The remaining $1.13 billion was allocated to state government to respond to the pandemic and support economic recovery. Mills’ plan details how she intends to use those funds.

A key priority for Mills, as well as for state and federal lawmakers, is expanding access to high-speed internet. Her plan devotes $150 million of the federal funds toward that effort. Mills said she has heard from lawmakers and the public again and again that Maine needs better and more broadband connectivity.

“We will do it. We will do it,” she said during a short speech outside the former paper mill.

Fletcher Kittredge, CEO of Great Works Internet, said the $150 million reserved for the Maine Connectivity Authority will be “transformative” for the state.

Years ago, when dial-up was king, Maine was recognized as having some of the best internet connectivity in the country, he said, and with this federal funding, plus some private investment, Maine may be able to “move the needle” back to the top.

“I can see it’s conceivable that we’ll have fiber connectivity almost everywhere (in Maine) in five years and again be one of the best in the nation,” Kittredge said in a phone interview. “It’s really good for a rural state to have that,” he added, especially one within a few hours of Boston and New York City.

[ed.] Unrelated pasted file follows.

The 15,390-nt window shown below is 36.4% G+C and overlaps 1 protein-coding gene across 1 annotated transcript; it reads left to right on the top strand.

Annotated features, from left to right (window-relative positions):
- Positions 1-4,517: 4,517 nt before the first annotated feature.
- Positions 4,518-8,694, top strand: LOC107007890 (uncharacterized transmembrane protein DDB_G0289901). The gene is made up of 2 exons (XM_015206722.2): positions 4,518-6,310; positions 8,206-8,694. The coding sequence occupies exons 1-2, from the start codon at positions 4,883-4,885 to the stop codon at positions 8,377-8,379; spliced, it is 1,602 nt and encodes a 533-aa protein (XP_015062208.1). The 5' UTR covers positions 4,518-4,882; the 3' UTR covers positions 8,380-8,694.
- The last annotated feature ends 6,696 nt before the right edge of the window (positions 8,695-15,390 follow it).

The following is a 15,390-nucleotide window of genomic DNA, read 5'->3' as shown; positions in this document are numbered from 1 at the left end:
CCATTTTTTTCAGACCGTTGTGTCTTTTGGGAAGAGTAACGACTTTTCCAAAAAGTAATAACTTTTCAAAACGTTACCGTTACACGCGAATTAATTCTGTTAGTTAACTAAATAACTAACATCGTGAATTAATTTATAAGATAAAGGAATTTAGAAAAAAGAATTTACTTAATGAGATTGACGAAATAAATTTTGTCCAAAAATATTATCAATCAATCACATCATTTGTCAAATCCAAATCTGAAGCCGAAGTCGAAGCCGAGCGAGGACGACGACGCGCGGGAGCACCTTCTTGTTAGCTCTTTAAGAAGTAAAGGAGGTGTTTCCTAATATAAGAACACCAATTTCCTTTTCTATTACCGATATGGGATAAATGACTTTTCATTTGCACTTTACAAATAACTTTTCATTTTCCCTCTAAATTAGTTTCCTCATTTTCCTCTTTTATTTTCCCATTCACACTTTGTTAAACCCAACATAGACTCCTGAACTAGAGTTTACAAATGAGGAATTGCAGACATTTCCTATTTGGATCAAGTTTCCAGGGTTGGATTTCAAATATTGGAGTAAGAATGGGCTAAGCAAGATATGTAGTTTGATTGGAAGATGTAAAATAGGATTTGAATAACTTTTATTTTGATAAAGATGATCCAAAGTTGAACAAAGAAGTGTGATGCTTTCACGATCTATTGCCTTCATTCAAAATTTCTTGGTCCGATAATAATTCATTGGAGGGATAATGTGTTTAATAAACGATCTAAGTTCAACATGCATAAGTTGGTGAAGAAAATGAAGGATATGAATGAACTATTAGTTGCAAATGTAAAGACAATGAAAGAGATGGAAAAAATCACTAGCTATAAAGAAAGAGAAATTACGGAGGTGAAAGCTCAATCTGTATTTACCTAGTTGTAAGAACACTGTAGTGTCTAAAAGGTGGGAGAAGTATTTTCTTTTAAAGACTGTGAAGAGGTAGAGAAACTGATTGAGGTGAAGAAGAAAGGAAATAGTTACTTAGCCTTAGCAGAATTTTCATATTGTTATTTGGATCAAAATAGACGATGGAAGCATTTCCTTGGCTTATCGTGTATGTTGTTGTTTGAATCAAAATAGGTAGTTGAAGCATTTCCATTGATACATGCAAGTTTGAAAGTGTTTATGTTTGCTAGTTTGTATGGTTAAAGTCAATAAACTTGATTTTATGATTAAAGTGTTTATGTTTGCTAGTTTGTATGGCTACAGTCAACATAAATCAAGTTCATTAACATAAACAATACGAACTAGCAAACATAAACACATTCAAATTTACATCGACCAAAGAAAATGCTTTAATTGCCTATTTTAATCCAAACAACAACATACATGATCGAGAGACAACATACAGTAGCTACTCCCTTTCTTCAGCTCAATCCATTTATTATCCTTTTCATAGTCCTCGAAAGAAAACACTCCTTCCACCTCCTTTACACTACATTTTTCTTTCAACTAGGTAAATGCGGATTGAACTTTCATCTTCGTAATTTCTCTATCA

“With so many jobs, so many industries now reliant on the internet, you can’t participate fully in civil society without (a reliable connection) anymore,” he said.

Beyond broadband expansion, the plan lays out funding for helping companies recover from financial losses with $80 million in grants or guaranteed loans. The plan puts another $39 million toward helping Maine’s small businesses lower health insurance costs for workers.

Health insurance costs have been “one of the top issues for small-business owners for decades,” David Clough, the Maine state director of the National Federation of Independent Business, said in a phone interview. There’s no “one and done magic solution” to fix it, but the $39 million allocation is, at the very least, he said, a “good starting point.”

Clough is awaiting more information on how the program will work and what sort of tangible difference it will make for small business owners, but he commended Mills for her “efforts to help small businesses to cope with the rising cost of health insurance.”

The plan also allocates funding for expanding child care programs and pumps $105 million into Maine’s Career and Technical Education Centers and higher education systems, which are critical for developing the state’s workforce.